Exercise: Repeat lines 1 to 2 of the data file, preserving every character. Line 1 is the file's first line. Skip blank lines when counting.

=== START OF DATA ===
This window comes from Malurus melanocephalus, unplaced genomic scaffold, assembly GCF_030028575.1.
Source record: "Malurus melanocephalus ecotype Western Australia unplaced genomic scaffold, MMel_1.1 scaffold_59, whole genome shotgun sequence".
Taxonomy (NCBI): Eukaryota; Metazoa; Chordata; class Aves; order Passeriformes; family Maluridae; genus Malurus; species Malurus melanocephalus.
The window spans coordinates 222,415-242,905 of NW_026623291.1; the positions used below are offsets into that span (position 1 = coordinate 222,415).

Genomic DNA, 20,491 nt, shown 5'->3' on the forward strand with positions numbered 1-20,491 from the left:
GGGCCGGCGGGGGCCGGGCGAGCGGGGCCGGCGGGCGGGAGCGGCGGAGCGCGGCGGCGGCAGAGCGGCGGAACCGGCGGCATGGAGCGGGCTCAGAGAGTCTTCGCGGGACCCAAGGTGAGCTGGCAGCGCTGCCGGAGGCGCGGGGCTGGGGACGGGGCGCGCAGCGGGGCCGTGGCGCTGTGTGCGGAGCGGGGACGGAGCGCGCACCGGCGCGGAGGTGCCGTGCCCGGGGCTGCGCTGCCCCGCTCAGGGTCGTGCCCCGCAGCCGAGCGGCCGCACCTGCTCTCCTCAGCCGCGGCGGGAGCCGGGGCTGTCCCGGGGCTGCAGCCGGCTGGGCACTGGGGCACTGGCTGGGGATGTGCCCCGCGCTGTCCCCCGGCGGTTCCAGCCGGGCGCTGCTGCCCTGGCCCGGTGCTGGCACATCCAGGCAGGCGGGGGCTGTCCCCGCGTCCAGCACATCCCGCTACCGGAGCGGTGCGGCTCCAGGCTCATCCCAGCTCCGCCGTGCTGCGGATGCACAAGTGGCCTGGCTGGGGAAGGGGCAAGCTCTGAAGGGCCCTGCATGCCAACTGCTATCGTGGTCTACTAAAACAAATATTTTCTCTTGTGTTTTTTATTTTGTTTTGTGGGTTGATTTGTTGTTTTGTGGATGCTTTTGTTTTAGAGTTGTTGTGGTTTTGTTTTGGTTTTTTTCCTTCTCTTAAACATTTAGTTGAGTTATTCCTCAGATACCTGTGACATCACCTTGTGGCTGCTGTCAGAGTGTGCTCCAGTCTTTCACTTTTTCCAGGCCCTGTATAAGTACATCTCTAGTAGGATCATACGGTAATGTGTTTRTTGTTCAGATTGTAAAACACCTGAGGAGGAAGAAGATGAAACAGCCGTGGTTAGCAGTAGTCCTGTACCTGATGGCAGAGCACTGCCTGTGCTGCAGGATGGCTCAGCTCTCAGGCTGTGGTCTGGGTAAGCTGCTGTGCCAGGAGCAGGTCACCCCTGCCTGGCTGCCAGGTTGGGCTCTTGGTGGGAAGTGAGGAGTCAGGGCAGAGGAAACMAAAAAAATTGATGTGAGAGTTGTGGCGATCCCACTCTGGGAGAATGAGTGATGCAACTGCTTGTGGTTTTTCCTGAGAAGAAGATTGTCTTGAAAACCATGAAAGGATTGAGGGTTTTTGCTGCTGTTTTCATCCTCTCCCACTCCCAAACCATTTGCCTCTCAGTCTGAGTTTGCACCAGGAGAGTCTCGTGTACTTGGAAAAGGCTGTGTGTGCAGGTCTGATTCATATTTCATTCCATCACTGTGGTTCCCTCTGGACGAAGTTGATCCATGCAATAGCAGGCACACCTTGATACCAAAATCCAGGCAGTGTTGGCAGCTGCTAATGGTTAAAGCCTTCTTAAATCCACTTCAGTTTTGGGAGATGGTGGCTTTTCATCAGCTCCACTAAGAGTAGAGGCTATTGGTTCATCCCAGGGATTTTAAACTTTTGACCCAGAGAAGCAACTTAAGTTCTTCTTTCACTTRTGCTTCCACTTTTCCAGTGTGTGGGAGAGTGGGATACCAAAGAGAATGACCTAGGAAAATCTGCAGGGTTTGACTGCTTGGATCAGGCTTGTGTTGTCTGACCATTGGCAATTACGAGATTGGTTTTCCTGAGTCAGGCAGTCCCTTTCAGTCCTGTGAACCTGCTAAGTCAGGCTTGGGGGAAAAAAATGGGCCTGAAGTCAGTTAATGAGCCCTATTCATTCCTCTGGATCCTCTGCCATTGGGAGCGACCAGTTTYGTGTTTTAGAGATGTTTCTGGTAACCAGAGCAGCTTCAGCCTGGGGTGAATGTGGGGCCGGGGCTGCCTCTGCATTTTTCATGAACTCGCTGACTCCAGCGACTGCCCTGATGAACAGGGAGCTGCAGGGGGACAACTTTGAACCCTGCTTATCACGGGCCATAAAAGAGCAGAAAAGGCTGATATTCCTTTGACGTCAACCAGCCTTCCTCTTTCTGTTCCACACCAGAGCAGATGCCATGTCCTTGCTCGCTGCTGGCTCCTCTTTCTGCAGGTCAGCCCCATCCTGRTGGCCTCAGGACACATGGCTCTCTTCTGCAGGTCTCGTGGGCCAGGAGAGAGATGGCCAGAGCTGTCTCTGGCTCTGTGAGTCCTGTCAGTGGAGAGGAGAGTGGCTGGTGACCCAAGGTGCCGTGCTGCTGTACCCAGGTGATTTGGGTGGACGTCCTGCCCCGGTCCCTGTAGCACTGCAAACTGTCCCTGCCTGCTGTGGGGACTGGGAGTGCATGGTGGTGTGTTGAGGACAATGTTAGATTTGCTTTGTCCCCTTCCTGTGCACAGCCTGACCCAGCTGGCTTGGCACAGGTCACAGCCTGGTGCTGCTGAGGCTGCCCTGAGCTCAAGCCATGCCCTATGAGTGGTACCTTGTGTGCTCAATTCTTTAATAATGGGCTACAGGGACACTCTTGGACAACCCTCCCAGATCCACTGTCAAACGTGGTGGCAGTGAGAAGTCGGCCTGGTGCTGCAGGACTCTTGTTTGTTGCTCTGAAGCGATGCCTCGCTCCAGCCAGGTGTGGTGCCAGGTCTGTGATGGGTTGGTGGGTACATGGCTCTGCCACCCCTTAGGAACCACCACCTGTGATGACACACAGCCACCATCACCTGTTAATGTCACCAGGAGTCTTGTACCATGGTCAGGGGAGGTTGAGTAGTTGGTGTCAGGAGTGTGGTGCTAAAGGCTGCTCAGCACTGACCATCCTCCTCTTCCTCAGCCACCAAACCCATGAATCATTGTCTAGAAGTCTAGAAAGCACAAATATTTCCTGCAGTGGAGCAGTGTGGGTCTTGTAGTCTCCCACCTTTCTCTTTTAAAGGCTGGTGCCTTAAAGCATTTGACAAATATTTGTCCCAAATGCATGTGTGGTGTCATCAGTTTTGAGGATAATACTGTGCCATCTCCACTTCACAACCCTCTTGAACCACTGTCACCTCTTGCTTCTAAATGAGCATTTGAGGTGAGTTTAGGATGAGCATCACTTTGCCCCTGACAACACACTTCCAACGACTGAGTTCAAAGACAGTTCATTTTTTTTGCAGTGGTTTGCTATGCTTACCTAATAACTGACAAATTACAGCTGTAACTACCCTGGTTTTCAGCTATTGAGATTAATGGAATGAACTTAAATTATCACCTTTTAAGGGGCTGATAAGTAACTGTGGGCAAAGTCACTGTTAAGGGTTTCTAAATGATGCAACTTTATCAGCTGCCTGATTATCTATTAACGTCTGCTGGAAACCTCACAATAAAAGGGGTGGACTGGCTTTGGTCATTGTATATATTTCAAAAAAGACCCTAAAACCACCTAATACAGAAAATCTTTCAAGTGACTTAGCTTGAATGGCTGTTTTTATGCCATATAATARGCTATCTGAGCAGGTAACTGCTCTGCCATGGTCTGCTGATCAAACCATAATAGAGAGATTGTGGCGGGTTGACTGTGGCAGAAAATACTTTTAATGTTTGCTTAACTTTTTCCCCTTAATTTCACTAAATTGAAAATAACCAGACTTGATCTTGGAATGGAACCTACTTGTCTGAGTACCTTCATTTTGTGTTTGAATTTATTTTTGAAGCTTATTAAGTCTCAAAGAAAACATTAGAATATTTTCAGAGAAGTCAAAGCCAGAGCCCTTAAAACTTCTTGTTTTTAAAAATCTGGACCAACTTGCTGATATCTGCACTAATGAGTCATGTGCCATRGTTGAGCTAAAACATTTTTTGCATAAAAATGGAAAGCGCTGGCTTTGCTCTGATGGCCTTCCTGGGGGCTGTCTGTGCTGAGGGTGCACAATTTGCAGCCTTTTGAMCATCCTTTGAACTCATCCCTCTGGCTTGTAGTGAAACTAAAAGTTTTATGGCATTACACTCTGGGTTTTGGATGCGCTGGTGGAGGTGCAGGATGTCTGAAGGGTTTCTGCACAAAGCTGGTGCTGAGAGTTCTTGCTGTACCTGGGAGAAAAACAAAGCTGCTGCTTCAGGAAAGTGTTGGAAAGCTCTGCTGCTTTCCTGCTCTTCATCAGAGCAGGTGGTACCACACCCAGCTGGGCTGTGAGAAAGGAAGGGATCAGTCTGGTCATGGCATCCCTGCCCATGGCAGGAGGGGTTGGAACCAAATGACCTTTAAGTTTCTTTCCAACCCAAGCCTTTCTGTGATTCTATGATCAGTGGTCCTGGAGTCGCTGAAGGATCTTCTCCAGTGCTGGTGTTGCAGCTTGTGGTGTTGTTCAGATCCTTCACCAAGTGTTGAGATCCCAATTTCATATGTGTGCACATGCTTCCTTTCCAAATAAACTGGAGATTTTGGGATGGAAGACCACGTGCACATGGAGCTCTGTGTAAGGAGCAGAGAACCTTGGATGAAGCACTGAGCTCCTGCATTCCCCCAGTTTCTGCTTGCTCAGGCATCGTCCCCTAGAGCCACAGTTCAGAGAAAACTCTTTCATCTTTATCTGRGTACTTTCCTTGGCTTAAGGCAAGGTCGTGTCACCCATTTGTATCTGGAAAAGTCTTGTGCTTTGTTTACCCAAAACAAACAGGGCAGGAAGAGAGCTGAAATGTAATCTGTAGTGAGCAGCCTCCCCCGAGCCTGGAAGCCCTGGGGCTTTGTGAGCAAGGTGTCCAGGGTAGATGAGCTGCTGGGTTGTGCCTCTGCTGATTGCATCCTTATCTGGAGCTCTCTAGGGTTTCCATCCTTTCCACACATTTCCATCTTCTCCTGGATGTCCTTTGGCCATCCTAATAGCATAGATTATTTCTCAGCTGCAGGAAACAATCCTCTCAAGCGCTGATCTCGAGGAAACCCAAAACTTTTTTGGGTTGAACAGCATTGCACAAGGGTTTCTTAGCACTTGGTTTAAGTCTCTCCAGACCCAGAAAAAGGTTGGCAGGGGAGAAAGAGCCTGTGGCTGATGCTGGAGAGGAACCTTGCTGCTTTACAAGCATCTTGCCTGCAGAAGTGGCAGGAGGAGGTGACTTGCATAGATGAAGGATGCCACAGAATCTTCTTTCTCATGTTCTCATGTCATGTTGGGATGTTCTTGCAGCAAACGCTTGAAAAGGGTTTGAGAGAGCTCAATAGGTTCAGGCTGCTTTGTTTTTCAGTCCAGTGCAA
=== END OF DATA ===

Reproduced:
This window comes from Malurus melanocephalus, unplaced genomic scaffold, assembly GCF_030028575.1.
Source record: "Malurus melanocephalus ecotype Western Australia unplaced genomic scaffold, MMel_1.1 scaffold_59, whole genome shotgun sequence".